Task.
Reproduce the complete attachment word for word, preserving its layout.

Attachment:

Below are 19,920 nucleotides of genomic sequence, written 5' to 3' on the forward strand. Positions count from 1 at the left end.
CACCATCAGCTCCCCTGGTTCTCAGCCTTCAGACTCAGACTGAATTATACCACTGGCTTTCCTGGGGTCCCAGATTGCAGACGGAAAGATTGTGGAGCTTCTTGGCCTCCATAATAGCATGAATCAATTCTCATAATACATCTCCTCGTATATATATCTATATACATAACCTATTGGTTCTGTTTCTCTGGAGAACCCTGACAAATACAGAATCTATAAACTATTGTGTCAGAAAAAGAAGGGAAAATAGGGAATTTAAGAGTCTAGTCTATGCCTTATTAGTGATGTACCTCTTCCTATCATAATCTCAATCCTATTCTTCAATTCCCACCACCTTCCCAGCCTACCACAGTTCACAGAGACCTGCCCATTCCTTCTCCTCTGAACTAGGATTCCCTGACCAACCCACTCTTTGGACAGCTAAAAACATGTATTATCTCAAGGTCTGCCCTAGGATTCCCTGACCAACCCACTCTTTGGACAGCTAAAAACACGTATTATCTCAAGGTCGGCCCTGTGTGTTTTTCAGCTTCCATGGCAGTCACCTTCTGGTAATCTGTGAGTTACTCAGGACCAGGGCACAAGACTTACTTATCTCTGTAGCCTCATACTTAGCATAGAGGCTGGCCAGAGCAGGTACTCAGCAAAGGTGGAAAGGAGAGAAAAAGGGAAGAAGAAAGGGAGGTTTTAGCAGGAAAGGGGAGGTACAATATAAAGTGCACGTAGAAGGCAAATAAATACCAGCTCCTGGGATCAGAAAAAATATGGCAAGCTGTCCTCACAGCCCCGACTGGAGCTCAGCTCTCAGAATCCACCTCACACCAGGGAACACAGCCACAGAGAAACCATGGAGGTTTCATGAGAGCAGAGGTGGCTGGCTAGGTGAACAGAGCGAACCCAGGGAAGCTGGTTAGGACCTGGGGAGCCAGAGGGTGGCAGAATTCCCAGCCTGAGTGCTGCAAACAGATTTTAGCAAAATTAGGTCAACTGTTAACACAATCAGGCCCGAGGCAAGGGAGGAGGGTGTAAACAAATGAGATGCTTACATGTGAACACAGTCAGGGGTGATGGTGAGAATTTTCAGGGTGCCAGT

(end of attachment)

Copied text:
Below are 19,920 nucleotides of genomic sequence, written 5' to 3' on the forward strand. Positions count from 1 at the left end.
CACCATCAGCTCCCCTGGTTCTCAGCCTTCAGACTCAGACTGAATTATACCACTGGCTTTCCTGGGGTCCCAGATTGCAGACGGAAAGATTGTGGAGCTTCTTGGCCTCCATAATAGCATGAATCAATTCTCATAATACATCTCCTCGTATATATATCTATATACATAACCTATTGGTTCTGTTTCTCTGGAGAACCCTGACAAATACAGAATCTATAAACTATTGTGTCAGAAAAAGAAGGGAAAATAGGGAATTTAAGAGTCTAGTCTATGCCTTATTAGTGATGTACCTCTTCCTATCATAATCTCAATCCTATTCTTCAATTCCCACCACCTTCCCAGCCTACCACAGTTCACAGAGACCTGCCCATTCCTTCTCCTCTGAACTAGGATTCCCTGACCAACCCACTCTTTGGACAGCTAAAAACATGTATTATCTCAAGGTCTGCCCTAGGATTCCCTGACCAACCCACTCTTTGGACAGCTAAAAACACGTATTATCTCAAGGTCGGCCCTGTGTGTTTTTCAGCTTCCATGGCAGTCACCTTCTGGTAATCTGTGAGTTACTCAGGACCAGGGCACAAGACTTACTTATCTCTGTAGCCTCATACTTAGCATAGAGGCTGGCCAGAGCAGGTACTCAGCAAAGGTGGAAAGGAGAGAAAAAGGGAAGAAGAAAGGGAGGTTTTAGCAGGAAAGGGGAGGTACAATATAAAGTGCACGTAGAAGGCAAATAAATACCAGCTCCTGGGATCAGAAAAAATATGGCAAGCTGTCCTCACAGCCCCGACTGGAGCTCAGCTCTCAGAATCCACCTCACACCAGGGAACACAGCCACAGAGAAACCATGGAGGTTTCATGAGAGCAGAGGTGGCTGGCTAGGTGAACAGAGCGAACCCAGGGAAGCTGGTTAGGACCTGGGGAGCCAGAGGGTGGCAGAATTCCCAGCCTGAGTGCTGCAAACAGATTTTAGCAAAATTAGGTCAACTGTTAACACAATCAGGCCCGAGGCAAGGGAGGAGGGTGTAAACAAATGAGATGCTTACATGTGAACACAGTCAGGGGTGATGGTGAGAATTTTCAGGGTGCCAGT